Sixteenth Sunday after Pentecost -- Proper 20B (9/20/2009)



Lessons:     Jeremiah 11:18-20 or Wisdom 1:16 – 2:1, 12-22     Psalm 54 (4)     James 3:13 – 4:3, 7-8a     St. Mark 9:30-37     Semicontinuous Series         Proverbs 31:10-31         Psalm 1 (3)

Prayer of the Day     O God, our teacher and guide, you draw us to yourself and welcome us as beloved children. Help us to lay aside all envy and selfish ambition, that we may walk in your ways of wisdom and understanding as servants of your Son, Jesus Christ, our Savior and Lord. Amen.

9:30 They went on from there and passed through Galilee. He did not want anyone to know it; 31 for he was teaching his disciples, saying to them, "The Son of Man is to be betrayed into human hands, and they will kill him, and three days after being killed, he will rise again." 32 But they did not understand what he was saying and were afraid to ask him.  33 Then they came to Capernaum; and when he was in the house he asked them, "What were you arguing about on the way?" 34 But they were silent, for on the way they had argued with one another who was the greatest. 35 He sat down, called the twelve, and said to them, "Whoever wants to be first must be last of all and servant of all." 36 Then he took a little child and put it among them; and taking it in his arms, he said to them, 37 "Whoever welcomes one such child in my name welcomes me, and whoever welcomes me welcomes not me but the one who sent me."

St. Mark 9:30-37 New Revised Version Bible (C)1989, Division of Christian Education of the National Council of the Churches of Christ in the United States of America.

How many of us would love to be great at what we do? I once had dreams of being an accomplished golfer. There was one problem: every time I'd take a club out of my bag I'd wind up, wack it a mile, and it would slice off out of bounds to the right. Some of my friends who didn't hit the ball as long as I did used to worry about hitting their shots into ponds -- I worried a lot more about the swimming pools of those course-side homes. Eventually, I gave up all hope of being a great golfer, and began to concentrate on other things.

I wonder how many of us want to be great at something -- great at some sport like golf or basketball or baseball; great at some hobby or pastime; great at our job, or at our daily responsibilities; great as parents, or husbands or wives, or friends. In one or another of the aspects of our lives, I'll bet almost every one of us wishes to be great at something.

It is natural to want to be among the great ones. And that natural inclination, of course, is what gets the disciples into trouble in this week's Gospel lesson. Jesus has just finished explaining to them that the Messiah's role is to be rejected, and to suffer, and to die before rising to victory. He had just explained to them that their role, as his disciples, would be to pick up their cross and follow him. They responded by arguing with one another about which of them was the greatest. So Jesus said to them, "Do you want to be great? Then you must be last; you must be a servant; you must welcome these little ones into your midst with all of your heart."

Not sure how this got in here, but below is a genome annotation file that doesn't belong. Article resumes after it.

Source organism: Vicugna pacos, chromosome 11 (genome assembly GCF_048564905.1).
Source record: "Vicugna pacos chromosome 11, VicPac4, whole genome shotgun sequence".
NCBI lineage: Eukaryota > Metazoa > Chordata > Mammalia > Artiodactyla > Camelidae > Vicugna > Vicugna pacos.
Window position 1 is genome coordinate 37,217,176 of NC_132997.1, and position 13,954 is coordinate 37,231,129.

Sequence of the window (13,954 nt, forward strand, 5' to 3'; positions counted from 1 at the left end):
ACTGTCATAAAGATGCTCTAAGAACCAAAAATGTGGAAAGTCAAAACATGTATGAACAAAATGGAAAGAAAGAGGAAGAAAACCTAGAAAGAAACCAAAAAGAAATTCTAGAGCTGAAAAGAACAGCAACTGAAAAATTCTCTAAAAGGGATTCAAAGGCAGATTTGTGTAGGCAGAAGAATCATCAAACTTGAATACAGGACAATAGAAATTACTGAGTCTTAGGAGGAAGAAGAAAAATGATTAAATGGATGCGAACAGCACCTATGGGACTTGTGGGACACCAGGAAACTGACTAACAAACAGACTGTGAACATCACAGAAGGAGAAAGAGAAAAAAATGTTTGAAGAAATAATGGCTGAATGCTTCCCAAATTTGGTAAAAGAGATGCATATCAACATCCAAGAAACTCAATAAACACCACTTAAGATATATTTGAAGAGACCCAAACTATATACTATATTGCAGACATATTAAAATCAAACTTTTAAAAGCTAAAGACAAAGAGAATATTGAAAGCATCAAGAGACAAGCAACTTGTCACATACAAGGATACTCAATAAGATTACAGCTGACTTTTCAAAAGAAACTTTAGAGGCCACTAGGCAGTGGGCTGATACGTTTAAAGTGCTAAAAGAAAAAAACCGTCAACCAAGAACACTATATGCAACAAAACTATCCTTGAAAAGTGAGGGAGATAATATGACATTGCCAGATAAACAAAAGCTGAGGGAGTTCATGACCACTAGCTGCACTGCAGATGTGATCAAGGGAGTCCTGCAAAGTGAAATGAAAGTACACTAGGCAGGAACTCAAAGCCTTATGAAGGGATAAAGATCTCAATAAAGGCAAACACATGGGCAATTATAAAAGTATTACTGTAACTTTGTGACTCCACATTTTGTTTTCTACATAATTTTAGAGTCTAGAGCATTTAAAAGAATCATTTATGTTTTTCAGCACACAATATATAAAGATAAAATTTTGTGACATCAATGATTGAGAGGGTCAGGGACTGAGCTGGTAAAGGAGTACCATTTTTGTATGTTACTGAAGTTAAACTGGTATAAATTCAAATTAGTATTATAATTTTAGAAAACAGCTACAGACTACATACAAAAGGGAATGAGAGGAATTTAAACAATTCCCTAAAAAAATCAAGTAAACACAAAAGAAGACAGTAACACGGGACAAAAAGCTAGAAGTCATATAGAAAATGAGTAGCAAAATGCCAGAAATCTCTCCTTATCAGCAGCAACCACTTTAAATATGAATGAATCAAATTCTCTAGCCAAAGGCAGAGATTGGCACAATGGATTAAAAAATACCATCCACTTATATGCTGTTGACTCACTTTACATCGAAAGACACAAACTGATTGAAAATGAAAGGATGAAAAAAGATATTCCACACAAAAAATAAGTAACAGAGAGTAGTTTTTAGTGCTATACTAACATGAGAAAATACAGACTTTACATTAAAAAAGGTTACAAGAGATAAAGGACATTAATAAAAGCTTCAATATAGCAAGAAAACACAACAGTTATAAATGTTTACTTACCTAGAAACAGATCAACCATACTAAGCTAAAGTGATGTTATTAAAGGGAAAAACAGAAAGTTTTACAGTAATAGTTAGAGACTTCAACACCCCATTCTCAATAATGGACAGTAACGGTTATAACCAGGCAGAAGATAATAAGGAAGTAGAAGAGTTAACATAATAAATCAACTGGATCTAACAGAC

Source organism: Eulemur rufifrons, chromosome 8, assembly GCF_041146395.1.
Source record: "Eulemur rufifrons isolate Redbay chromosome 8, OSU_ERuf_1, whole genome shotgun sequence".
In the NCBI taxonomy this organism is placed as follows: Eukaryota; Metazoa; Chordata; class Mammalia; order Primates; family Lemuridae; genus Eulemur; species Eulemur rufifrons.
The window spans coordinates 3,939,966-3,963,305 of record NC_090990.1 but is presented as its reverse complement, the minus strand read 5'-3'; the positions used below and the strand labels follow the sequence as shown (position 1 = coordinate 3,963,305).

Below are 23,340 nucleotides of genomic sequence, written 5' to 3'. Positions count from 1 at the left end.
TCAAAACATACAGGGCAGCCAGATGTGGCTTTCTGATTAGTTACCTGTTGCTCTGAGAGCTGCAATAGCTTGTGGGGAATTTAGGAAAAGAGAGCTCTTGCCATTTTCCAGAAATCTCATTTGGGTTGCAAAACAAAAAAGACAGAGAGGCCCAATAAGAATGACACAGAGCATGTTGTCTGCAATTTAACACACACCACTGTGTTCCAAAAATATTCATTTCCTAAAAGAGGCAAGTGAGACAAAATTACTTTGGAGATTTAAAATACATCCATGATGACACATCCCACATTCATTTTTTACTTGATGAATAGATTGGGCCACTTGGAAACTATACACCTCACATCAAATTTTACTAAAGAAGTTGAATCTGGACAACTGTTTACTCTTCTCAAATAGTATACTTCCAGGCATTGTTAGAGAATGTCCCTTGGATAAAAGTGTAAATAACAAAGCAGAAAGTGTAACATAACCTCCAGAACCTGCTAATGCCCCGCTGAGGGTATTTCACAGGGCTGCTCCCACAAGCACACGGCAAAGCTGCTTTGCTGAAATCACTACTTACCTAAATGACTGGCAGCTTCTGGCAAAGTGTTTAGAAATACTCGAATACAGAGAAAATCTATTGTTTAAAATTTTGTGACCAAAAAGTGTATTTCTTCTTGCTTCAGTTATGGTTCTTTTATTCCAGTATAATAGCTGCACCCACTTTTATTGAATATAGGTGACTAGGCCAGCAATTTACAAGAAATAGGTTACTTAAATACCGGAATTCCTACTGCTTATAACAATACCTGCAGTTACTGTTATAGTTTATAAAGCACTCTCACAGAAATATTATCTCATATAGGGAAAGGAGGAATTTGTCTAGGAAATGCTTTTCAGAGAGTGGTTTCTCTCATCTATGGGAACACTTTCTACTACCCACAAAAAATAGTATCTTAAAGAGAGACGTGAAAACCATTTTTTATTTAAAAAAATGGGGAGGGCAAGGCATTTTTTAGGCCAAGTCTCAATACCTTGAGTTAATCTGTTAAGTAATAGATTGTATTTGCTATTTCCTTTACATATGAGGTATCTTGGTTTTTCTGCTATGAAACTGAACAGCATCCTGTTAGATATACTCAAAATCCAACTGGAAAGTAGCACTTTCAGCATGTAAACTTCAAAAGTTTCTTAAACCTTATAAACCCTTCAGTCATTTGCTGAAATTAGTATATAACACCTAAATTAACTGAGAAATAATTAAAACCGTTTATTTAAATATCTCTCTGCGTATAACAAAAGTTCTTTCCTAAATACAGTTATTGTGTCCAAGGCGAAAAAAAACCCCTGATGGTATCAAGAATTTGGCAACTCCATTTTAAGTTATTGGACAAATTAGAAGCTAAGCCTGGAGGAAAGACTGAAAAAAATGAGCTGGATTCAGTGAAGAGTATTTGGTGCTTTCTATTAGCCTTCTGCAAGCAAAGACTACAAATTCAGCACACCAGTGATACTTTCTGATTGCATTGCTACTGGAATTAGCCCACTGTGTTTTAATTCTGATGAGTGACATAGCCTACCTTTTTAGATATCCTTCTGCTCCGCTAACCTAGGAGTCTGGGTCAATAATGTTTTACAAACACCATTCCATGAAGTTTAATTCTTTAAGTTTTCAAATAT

Hearing his words puts my thoughts in check -- and makes me think about what it really means to be great. I realize that it has nothing to do with being admired for athletic ability or personal accomplishments or parental wisdom. It has, instead, to do with our willingness to live as servants in this world. It has, instead, to do with our ability to embrace the youngest, the weakest, the most vulnerable ones in our midst, and fully welcome them into our fellowship. That's a whole different measure of greatness, isn't it?

With that in mind, how many of us would still love to be among the great ones? How many of us would love to excel at serving the needs of those around us? How many of us would love to excel at embracing the younger ones in our midst? How many of us would love to excel at modeling our lives after the life of Jesus?

We quickly see that what our world thinks of as great is worlds apart from what Jesus thinks of as great. And it is clear that if we direct our thoughts and actions towards these areas of greatness we may well not receive the acclamations of our peers. But we will receive the sense of meaning and accomplishment that comes from enriching another's life, and living in a way that is faithful to the Lord.

It is, indeed, a different kind of greatness to which Jesus calls us this week. May we excel at those things which are pleasing to him!

David J. Risendal, Pastor

Exploring This Week's Gospel:

  1. What do you think the disciples thought of when they considered greatness?
  2. What was Jesus' definition of greatness?
  3. What later stories (from the Book of Acts, perhaps) indicate that some of them eventually figured it out?

Connecting with This Week's Gospel:

  1. In what areas of life do I excel?
  2. How gifted am I as living in a way that serves others?
  3. How might I grow in my ability to sense the needs that surround me, and find ways to meet them?